Additional sanctions were announced against Iran following the recent missile strikes against Iraqi bases housing U.S. troops, Secretary of the Treasury Steven Mnuchin and Secretary of State Mike Pompeo announced on Jan. 10.
The sanctions, which include 17 specific sanctions against Iran’s largest steel, iron, aluminum, and copper manufacturers and eight senior Iranian officials who were involved in Tuesday’s ballistic missile strike, come “as a result of the attack on U.S. and allied troops,” Mnuchin told reporters at the White House.
The senior officials include Ali Shamkhani, secretary of Iran’s Supreme National Security Council; Mohammad Reza Ashtiani, deputy chief of staff of Iranian armed forces; and Gholamreza Soleimani, the head of the Basij militia of the Islamic Revolutionary Guards Corps (IRGC).
President Donald Trump issued an executive order enabling administration officials to sanction people operating in or transacting with additional sectors of the Iranian economy, including construction, mining, manufacturing, and textiles.
“Today’s sanctions are part of our commitment to stop the Iranian regime’s global terrorist activities,” he said, adding the sanctions would continue “until the regime stops the funding of global terrorism and commits to never having nuclear weapons.”
Trump said in a statement: “Today, I am holding the Iranian regime responsible for attacks against United States personnel and interests by denying it substantial revenue that may be used to fund and support its nuclear program, missile development, terrorism, and terrorist proxy networks, and malign regional influence.”
“The United States will continue to counter the Iranian regime’s destructive and destabilizing behavior. Iran will never be allowed to have a nuclear weapon. These punishing economic sanctions will remain until the Iranian regime changes its behavior. The United States is ready to embrace peace with all who seek it,” he added.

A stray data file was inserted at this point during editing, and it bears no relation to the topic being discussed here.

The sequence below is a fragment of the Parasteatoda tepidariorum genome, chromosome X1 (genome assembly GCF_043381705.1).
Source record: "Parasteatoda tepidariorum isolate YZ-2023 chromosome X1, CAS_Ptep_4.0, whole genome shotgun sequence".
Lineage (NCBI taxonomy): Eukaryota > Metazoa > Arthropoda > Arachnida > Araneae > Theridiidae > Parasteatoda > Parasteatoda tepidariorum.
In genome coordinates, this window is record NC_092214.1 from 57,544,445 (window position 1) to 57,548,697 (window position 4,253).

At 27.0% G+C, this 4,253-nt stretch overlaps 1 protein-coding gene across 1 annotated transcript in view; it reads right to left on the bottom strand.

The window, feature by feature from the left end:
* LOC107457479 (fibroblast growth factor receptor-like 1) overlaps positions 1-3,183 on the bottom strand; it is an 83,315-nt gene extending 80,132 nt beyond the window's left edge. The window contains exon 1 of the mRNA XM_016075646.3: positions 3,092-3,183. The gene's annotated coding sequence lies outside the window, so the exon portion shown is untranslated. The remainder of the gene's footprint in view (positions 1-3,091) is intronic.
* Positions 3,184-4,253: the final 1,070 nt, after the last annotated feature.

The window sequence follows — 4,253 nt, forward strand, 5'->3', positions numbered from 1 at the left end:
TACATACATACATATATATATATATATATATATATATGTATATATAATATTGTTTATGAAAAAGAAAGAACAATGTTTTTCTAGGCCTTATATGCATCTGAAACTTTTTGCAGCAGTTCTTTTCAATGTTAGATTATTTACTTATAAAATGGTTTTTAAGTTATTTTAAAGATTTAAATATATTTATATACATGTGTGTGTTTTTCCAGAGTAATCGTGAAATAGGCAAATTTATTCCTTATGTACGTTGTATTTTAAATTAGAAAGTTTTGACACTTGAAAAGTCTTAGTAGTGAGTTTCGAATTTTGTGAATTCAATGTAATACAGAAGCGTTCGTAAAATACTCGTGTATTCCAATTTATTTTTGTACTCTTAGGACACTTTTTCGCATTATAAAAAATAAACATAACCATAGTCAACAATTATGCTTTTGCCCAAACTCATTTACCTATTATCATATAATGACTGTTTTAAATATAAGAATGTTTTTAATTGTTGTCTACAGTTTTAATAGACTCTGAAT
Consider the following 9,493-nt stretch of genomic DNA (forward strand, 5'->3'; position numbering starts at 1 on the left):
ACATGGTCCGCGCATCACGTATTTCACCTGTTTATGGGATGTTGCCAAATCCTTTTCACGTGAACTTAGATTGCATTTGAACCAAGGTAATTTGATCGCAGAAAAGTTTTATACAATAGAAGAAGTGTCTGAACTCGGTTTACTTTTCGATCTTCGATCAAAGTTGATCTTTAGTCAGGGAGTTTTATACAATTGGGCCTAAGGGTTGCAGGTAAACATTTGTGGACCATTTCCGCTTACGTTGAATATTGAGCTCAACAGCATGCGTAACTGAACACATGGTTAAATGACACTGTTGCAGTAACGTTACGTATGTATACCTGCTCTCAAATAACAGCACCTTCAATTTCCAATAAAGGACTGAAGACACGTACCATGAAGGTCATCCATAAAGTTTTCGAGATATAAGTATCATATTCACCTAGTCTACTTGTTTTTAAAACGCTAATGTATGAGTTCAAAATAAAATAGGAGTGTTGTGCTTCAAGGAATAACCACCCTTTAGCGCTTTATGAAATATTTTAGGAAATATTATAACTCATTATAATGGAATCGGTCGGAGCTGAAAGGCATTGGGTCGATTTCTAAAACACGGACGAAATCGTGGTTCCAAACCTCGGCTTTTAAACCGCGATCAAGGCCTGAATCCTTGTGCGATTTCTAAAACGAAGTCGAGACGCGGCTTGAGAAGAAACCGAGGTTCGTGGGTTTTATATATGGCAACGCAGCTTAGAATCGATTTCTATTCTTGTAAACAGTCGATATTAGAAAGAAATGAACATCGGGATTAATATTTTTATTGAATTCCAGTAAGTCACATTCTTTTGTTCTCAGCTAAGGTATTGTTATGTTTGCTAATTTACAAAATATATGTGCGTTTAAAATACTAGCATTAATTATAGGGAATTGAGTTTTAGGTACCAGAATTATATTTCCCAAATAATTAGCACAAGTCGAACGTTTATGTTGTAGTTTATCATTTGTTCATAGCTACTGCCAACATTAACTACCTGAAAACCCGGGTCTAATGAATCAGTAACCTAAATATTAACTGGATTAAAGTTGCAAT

Mnuchin said the economic sanctions were working. “If we didn’t have these sanctions in place, Iran would literally have tens of billions of dollars,” he said, adding that the money would be used for terrorism.
If the Obama administration hadn’t turned over $150 billion to Iran as part of the nuclear deal President Barack Obama and world powers agreed upon with the Iranian regime, Mnuchin said, the current situation wouldn’t be the same.
Pompeo said earlier in the day during an appearance on Fox News that “the money that the Iranian regime was permitted to have underwrote the very Shia militias that were the ones that took on and ultimately killed an American.”
“One of the central tactics of our strategy is to deny the Iranian regime the money” to carry out terrorism, he said.
“We’ve only been at that for about 18 months now, so there is still work to do. But make no mistake about it: The wealth that was created inside of the Islamic Republic of Iran went directly to the IRGC and the senior Iranian terrorists, and that money ultimately ends up in the hands of people who wanted to do Americans harm,” he added.
“So money’s fungible, it can move around, but they had the resources, they the ability to build out the militias in Syria, to underwrite Hizballah, to build their missile program. All of the things that we are now confronting are a direct result of the resources that the regime had available as a result of that terrible nuclear deal.”